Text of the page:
Woman working on her computer

Names and images have been changed to protect privacy

Behnaz is a qualified engineer but hadn’t secured a role in the industry since her previous academic role in 2015. Originally from Iran, Behnaz came to Australia seeking asylum and has struggled to feel accepted in society.

Behnaz’s JVES mentor, Gillian, says, “there seemed to be a real cultural resistance to integrating her into society, and there was clearly some prejudice too”.

Every job setback further eroded Behnaz’s confidence. Gillian explained that “she needed mentoring to find a sense of connection, trust and understanding of her aspirations and challenges”.

Over several months, Behnaz was coached and mentored to apply for a wide variety of roles. Once trust was established, she began to open up to other job opportunities – jobs that would make strategic sense in helping her move towards roles related to engineering. Behnaz was initially placed into a manufacturing production worker role, and then transitioned into a more general business support function. As she became known and trusted within the team, she was able to use her systematic engineering knowledge in ways that improved business and manufacturing processes.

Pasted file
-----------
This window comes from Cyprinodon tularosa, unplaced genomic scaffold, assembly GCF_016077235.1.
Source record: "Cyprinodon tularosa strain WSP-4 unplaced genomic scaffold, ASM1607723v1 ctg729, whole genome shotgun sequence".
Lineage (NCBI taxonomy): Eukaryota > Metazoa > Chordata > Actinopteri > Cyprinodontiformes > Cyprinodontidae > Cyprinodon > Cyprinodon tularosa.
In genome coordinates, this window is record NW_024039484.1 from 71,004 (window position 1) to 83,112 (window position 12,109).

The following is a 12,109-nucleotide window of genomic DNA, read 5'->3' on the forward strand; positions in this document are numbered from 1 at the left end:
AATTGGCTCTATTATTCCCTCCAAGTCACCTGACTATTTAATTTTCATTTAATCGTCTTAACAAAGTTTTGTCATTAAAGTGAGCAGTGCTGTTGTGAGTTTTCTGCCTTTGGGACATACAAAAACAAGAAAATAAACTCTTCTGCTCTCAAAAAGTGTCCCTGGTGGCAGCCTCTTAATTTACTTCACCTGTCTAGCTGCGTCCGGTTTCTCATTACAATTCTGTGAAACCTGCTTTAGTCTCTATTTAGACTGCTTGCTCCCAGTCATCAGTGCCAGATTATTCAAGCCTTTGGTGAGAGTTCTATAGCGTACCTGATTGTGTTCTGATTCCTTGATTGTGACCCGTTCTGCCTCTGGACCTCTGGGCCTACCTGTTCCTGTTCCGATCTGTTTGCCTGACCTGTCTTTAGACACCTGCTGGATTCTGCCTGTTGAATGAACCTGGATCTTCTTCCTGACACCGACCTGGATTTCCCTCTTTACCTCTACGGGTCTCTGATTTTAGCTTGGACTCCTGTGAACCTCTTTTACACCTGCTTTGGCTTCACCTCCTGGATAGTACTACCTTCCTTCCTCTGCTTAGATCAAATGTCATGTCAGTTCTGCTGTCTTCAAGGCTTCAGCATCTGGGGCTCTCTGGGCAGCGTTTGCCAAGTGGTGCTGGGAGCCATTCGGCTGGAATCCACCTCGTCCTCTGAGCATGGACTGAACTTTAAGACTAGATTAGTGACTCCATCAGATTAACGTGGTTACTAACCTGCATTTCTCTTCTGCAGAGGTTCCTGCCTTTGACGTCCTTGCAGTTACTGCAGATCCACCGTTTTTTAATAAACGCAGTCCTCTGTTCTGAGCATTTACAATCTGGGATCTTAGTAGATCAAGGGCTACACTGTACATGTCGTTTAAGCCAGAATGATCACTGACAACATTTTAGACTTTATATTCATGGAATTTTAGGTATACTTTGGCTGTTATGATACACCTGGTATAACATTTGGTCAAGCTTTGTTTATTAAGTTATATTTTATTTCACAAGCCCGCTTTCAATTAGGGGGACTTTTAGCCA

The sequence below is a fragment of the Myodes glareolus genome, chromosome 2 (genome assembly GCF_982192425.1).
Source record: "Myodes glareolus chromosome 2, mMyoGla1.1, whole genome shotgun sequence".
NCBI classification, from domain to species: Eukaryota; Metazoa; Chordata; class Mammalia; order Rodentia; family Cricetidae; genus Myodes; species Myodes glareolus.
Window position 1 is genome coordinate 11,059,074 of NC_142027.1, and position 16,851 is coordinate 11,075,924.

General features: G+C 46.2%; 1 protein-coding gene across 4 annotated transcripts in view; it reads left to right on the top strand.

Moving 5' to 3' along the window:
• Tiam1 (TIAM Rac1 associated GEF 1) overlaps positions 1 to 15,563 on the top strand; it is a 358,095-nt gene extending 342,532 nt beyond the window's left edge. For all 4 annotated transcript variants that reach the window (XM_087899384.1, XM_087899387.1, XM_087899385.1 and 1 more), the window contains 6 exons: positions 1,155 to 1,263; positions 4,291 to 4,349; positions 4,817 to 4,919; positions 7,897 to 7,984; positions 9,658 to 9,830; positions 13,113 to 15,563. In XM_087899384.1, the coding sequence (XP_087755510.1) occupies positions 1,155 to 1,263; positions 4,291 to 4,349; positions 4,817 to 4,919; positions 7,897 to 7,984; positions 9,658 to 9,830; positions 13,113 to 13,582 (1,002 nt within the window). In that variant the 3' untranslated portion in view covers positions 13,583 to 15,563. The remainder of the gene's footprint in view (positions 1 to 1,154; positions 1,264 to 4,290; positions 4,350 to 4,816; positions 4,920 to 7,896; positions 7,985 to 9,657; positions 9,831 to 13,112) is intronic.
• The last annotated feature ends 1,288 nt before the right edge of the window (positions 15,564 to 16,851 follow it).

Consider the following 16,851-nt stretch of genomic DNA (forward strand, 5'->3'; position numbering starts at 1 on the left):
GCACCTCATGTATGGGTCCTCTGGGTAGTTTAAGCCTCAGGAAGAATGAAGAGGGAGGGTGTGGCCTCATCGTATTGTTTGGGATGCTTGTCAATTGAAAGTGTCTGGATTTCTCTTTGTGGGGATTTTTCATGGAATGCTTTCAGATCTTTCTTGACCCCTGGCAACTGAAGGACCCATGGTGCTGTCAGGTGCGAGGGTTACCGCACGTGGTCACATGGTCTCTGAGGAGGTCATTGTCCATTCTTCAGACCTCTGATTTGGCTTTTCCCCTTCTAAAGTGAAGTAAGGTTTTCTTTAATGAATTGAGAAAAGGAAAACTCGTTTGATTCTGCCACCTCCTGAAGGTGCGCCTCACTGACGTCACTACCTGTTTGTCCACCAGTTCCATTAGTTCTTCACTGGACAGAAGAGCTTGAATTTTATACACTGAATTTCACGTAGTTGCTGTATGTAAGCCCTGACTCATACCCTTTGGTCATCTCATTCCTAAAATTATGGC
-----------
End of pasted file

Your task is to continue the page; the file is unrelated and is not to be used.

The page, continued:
Behnaz has become an integral part of the organisation, using her analytical mind to understand the systemic relationships of different parts of the organisation. She helped troubleshoot issues with operational processes and machinery, making them more accurate and efficient. As a result, Behnaz’s self-esteem has grown and she is returning to the happy, confident person she once was.

“She is using her engineering mind to make changes in the organisation that optimise output and efficiency and productivity, which is precisely what engineers are trained to do,” Gillian says.

*This participant’s name has been changed for privacy reasons.